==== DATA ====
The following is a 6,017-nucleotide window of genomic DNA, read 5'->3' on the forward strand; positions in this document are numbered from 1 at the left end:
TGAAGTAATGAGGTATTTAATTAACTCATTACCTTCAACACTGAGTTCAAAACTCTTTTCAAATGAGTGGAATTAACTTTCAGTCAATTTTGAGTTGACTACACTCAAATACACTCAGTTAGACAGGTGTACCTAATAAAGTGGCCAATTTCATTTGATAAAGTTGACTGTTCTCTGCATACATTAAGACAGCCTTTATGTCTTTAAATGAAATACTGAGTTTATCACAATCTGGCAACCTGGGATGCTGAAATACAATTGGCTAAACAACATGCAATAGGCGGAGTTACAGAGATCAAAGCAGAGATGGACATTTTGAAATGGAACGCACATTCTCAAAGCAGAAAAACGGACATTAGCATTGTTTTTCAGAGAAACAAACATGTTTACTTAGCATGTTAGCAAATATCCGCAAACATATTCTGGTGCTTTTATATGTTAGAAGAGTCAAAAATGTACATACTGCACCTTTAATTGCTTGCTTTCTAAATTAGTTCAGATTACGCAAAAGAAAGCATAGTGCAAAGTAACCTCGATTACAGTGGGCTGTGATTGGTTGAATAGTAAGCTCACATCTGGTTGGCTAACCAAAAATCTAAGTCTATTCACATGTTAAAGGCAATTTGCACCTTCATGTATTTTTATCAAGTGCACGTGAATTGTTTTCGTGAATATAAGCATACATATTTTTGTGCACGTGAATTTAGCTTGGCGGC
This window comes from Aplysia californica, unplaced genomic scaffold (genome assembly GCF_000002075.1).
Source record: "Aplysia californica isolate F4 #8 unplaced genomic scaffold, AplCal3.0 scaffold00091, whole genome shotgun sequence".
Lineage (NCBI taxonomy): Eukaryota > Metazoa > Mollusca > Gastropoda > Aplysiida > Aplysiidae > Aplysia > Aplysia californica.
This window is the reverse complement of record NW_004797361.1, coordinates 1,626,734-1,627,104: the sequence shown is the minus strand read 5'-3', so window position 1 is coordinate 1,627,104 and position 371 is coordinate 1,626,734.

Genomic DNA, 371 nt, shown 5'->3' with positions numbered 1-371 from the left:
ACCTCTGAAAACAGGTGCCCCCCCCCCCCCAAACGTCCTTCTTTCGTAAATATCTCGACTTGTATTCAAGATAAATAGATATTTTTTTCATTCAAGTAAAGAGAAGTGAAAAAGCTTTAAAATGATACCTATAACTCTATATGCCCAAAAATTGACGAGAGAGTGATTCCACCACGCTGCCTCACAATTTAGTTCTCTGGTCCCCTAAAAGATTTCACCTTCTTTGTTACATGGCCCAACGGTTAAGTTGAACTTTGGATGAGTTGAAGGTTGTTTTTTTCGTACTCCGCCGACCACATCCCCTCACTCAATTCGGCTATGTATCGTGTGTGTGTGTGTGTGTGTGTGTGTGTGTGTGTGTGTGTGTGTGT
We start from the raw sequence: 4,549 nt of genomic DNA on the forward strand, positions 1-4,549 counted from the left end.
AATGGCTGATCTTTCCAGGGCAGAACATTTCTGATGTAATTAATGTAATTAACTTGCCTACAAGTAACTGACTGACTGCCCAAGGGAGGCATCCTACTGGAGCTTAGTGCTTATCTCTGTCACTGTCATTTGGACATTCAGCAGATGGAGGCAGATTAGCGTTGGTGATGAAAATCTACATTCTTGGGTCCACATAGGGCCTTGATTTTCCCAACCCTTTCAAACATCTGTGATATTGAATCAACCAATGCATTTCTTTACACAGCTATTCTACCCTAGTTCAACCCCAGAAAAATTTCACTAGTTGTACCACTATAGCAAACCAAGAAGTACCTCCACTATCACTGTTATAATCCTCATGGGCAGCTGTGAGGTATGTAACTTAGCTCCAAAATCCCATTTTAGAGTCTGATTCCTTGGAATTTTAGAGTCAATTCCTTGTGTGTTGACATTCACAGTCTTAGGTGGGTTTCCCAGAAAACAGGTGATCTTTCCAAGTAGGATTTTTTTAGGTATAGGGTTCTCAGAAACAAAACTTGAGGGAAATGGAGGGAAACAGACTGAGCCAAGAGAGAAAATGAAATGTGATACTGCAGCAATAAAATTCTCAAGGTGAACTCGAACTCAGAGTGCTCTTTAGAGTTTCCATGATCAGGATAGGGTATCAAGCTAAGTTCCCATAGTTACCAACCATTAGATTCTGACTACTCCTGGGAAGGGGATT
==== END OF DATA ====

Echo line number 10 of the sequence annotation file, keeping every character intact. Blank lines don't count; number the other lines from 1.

AATGGCTGATCTTTCCAGGGCAGAACATTTCTGATGTAATTAATGTAATTAACTTGCCTACAAGTAACTGACTGACTGCCCAAGGGAGGCATCCTACTGGAGCTTAGTGCTTATCTCTGTCACTGTCATTTGGACATTCAGCAGATGGAGGCAGATTAGCGTTGGTGATGAAAATCTACATTCTTGGGTCCACATAGGGCCTTGATTTTCCCAACCCTTTCAAACATCTGTGATATTGAATCAACCAATGCATTTCTTTACACAGCTATTCTACCCTAGTTCAACCCCAGAAAAATTTCACTAGTTGTACCACTATAGCAAACCAAGAAGTACCTCCACTATCACTGTTATAATCCTCATGGGCAGCTGTGAGGTATGTAACTTAGCTCCAAAATCCCATTTTAGAGTCTGATTCCTTGGAATTTTAGAGTCAATTCCTTGTGTGTTGACATTCACAGTCTTAGGTGGGTTTCCCAGAAAACAGGTGATCTTTCCAAGTAGGATTTTTTTAGGTATAGGGTTCTCAGAAACAAAACTTGAGGGAAATGGAGGGAAACAGACTGAGCCAAGAGAGAAAATGAAATGTGATACTGCAGCAATAAAATTCTCAAGGTGAACTCGAACTCAGAGTGCTCTTTAGAGTTTCCATGATCAGGATAGGGTATCAAGCTAAGTTCCCATAGTTACCAACCATTAGATTCTGACTACTCCTGGGAAGGGGATT